The growing problem of identity theft and mandatory breach notification
Last spring I was invited to testify and present with Dr. Avner Levin before the Standing Committee on Access to Information, Privacy and Ethics, House of Commons, in the context of their study conducted on the “Growing Problem of Identity Theft and its Economic Impact“.
I discussed why there are no real incentives for Canadian businesses to protect the personal information of their employees and customers. I also elaborated on the fact that we should have, in Canada, mandatory breach notification.
If individuals (consumers, employees, etc.) are notified upon a security breach taking place, they may be in a better position to protect themselves against harm, such as identity theft. Once notified, they are going to pay special attention to their financial statements every month, every day, tracking down any suspicious or unauthorized transactions. They are going to monitor their credit through credit-rating agencies, such as Equifax and TransUnion. Mandatory breach notification may also provide businesses with an incentive to establish better data security practices in the first place.
What is the status on mandatory breach notification outside of Canada? Most of the U.S. states have breach notification laws and in Europe, mandatory breach notification is included in the EU proposed reform.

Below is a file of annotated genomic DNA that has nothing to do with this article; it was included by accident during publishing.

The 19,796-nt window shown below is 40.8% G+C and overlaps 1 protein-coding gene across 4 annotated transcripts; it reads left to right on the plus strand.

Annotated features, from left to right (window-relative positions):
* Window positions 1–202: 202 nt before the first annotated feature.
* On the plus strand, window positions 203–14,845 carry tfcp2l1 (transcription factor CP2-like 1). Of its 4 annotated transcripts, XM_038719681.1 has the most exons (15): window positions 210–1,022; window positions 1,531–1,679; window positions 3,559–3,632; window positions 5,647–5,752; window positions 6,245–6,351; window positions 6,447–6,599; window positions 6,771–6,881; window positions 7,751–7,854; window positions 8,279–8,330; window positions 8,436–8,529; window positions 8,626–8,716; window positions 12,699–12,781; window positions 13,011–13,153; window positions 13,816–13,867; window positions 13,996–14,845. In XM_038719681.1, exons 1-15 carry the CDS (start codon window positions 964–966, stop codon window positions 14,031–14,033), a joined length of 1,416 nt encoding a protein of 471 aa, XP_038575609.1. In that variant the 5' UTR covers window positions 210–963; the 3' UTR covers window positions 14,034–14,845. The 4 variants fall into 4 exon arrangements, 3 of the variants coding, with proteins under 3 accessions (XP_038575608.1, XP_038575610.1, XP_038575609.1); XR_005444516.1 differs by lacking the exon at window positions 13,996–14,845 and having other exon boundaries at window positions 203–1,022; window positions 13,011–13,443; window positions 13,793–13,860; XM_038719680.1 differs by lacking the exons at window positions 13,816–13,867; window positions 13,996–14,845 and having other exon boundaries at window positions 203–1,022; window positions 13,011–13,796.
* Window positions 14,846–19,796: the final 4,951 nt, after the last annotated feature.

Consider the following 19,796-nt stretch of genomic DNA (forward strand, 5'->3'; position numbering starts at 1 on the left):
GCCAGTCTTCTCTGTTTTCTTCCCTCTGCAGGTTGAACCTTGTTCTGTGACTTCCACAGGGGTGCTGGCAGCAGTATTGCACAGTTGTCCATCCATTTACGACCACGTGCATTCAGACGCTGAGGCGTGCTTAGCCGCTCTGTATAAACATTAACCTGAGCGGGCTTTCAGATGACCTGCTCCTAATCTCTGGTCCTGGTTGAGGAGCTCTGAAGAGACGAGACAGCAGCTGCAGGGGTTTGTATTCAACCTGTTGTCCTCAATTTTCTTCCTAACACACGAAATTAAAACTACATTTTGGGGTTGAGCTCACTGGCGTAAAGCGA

In Canada, Alberta is the only private sector jurisdiction that has adopted mandatory breach notification. The Alberta Information and Privacy Commissioner has confirmed that this breach notification obligation has not only increased the reporting of security breaches, but it has also provided the incentive for businesses to invest in preventive measures such as providing privacy training to employees. Businesses are more inclined and are more motivated to spend on preventive measures if they are going to have to disclose a breach. In Quebec, there is a consensus that it is needed: in 2011, the Commission d’accès à l’information du Québec published a report in which it confirmed that mandatory breach notification is needed. At the federal level, we’ve had various bills that have been introduced over the last few years, which include this notification obligation: Bill C-29, Bill C-12, Bill C-475 (private members’ bill) and more recently, Bill S-4.
You can read my testimony here.
You can read Dr. Avner Levin’s testimony here.
This content has been updated on October 6, 2014 at 19 h 43 min.